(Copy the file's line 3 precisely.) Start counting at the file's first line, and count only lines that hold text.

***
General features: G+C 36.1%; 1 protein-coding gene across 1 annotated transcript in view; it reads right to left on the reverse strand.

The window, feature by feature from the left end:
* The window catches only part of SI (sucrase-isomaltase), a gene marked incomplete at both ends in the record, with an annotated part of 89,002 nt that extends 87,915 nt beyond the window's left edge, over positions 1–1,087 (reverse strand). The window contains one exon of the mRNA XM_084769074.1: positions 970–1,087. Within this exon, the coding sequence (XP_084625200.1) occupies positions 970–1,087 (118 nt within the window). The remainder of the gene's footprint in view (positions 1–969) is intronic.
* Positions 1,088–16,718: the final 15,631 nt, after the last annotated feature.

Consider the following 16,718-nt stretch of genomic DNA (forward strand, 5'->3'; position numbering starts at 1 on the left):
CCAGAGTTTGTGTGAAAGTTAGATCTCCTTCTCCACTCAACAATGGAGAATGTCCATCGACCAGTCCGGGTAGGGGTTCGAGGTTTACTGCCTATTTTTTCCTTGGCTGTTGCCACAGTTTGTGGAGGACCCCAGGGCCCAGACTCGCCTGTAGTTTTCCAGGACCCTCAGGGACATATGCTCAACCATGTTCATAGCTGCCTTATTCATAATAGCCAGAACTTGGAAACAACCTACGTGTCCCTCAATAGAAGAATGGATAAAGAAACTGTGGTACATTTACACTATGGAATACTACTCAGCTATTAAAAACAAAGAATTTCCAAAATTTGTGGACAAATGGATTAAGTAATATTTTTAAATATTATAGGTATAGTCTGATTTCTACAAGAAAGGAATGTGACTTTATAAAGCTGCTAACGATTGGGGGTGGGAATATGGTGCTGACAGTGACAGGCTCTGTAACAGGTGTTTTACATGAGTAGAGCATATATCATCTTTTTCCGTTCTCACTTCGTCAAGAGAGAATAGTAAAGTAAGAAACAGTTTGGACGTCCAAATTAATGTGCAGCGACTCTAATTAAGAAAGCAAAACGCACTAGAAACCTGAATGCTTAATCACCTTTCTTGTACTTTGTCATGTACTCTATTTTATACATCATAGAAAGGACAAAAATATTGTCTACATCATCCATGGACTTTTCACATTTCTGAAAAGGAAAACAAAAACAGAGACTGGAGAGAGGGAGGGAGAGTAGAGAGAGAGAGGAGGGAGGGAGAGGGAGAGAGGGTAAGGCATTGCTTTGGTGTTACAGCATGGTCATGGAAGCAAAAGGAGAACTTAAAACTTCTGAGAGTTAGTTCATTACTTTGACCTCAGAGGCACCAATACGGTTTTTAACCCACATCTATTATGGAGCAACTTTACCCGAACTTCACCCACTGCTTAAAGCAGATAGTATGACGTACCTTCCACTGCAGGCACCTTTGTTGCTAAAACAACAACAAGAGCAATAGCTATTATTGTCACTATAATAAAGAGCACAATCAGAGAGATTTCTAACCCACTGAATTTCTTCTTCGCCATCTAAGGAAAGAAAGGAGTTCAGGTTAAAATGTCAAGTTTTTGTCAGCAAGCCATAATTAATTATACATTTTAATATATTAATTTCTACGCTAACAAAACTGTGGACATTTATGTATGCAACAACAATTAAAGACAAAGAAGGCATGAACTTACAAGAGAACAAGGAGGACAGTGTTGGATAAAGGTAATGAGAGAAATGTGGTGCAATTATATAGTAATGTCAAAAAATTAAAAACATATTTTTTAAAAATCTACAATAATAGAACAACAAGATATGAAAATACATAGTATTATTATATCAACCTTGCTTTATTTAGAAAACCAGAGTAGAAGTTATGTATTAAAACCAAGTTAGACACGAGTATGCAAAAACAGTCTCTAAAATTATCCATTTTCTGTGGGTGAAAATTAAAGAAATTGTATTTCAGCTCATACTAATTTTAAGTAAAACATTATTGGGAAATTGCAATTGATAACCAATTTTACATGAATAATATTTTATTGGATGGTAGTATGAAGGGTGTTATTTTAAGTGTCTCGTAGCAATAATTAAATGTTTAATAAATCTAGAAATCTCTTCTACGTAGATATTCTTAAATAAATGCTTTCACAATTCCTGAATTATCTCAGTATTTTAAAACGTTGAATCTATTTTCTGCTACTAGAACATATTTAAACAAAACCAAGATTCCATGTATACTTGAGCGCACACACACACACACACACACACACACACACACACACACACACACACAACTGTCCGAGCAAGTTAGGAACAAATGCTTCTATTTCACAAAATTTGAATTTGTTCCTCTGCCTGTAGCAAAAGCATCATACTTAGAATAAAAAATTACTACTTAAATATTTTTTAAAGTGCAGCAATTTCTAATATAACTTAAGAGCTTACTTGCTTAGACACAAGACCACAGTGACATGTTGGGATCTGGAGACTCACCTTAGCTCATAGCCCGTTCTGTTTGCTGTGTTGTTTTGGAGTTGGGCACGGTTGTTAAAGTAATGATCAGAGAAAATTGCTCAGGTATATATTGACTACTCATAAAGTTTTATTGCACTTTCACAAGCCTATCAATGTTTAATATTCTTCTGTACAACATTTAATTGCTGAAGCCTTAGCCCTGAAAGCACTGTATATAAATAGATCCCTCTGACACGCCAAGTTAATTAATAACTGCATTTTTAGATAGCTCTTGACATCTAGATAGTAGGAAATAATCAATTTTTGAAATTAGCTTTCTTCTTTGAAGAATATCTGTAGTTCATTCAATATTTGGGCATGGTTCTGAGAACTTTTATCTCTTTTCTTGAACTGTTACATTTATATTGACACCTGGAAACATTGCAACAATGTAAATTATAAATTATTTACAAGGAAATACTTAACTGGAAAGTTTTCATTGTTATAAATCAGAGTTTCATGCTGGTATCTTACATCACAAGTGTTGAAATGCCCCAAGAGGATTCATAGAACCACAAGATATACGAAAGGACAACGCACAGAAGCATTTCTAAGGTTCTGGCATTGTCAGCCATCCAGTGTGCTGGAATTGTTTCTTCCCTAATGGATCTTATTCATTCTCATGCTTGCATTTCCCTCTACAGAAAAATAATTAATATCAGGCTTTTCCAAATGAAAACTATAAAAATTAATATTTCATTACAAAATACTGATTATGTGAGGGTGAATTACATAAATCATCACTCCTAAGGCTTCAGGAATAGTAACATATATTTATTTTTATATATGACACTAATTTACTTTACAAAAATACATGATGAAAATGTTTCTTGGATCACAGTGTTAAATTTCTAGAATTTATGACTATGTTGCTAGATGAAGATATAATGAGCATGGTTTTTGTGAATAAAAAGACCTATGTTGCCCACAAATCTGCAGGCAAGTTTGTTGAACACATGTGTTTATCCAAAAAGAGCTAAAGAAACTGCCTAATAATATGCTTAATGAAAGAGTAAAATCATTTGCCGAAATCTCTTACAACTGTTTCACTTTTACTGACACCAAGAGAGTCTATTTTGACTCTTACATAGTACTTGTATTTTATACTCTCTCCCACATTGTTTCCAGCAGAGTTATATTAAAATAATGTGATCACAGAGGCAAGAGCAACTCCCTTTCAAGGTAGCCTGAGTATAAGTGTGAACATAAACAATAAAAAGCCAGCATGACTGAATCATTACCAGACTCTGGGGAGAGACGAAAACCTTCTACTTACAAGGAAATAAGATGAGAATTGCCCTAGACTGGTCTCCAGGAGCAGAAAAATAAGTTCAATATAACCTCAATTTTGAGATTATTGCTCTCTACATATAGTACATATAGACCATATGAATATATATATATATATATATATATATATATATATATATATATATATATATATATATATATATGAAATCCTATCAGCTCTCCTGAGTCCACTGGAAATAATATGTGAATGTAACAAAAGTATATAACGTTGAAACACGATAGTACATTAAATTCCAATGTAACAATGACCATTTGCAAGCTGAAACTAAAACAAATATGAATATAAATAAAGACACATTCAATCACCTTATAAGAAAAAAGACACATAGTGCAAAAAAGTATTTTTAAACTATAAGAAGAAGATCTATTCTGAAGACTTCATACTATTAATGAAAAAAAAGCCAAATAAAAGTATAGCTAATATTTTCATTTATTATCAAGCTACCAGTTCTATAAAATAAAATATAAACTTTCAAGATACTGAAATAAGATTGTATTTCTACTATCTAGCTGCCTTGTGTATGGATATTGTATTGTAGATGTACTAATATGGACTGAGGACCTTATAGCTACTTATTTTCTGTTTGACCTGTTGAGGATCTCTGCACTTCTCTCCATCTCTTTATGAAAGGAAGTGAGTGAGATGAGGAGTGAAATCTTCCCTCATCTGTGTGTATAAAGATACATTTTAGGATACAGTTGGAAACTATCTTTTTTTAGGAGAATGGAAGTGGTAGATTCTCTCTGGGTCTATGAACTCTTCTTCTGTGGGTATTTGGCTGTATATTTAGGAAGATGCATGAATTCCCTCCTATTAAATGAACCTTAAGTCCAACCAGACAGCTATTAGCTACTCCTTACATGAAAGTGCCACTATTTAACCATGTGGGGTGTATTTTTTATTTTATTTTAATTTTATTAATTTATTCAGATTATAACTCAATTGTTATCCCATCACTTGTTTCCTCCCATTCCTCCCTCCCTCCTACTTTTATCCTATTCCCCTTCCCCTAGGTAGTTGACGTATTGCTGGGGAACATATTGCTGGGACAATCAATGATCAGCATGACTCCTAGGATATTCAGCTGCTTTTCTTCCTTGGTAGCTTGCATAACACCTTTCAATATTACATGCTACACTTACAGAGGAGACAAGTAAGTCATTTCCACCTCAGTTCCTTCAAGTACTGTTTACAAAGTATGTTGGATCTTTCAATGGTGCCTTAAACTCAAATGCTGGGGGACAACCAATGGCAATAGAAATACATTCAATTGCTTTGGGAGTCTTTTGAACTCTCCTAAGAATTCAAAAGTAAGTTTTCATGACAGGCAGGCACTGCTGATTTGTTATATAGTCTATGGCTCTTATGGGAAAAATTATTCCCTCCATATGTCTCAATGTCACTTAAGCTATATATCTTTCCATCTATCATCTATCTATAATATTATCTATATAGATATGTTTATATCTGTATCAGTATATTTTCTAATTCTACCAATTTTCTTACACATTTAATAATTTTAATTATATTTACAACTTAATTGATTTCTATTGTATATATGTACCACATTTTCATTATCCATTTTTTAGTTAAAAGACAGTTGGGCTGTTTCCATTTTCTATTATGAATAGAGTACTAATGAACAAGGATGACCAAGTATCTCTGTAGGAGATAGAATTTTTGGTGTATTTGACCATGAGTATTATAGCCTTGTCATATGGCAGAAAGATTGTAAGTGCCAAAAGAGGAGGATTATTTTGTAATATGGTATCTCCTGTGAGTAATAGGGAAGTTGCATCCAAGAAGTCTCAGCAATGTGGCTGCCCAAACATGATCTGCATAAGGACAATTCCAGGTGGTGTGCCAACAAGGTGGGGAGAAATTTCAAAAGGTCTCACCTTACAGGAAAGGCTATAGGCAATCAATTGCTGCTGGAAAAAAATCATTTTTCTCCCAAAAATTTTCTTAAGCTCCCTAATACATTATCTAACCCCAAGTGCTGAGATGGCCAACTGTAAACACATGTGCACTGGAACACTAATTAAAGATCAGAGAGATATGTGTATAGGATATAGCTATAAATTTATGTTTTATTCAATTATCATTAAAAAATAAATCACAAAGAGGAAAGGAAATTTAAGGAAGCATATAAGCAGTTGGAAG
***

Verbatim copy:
* The window catches only part of SI (sucrase-isomaltase), a gene marked incomplete at both ends in the record, with an annotated part of 89,002 nt that extends 87,915 nt beyond the window's left edge, over positions 1–1,087 (reverse strand). The window contains one exon of the mRNA XM_084769074.1: positions 970–1,087. Within this exon, the coding sequence (XP_084625200.1) occupies positions 970–1,087 (118 nt within the window). The remainder of the gene's footprint in view (positions 1–969) is intronic.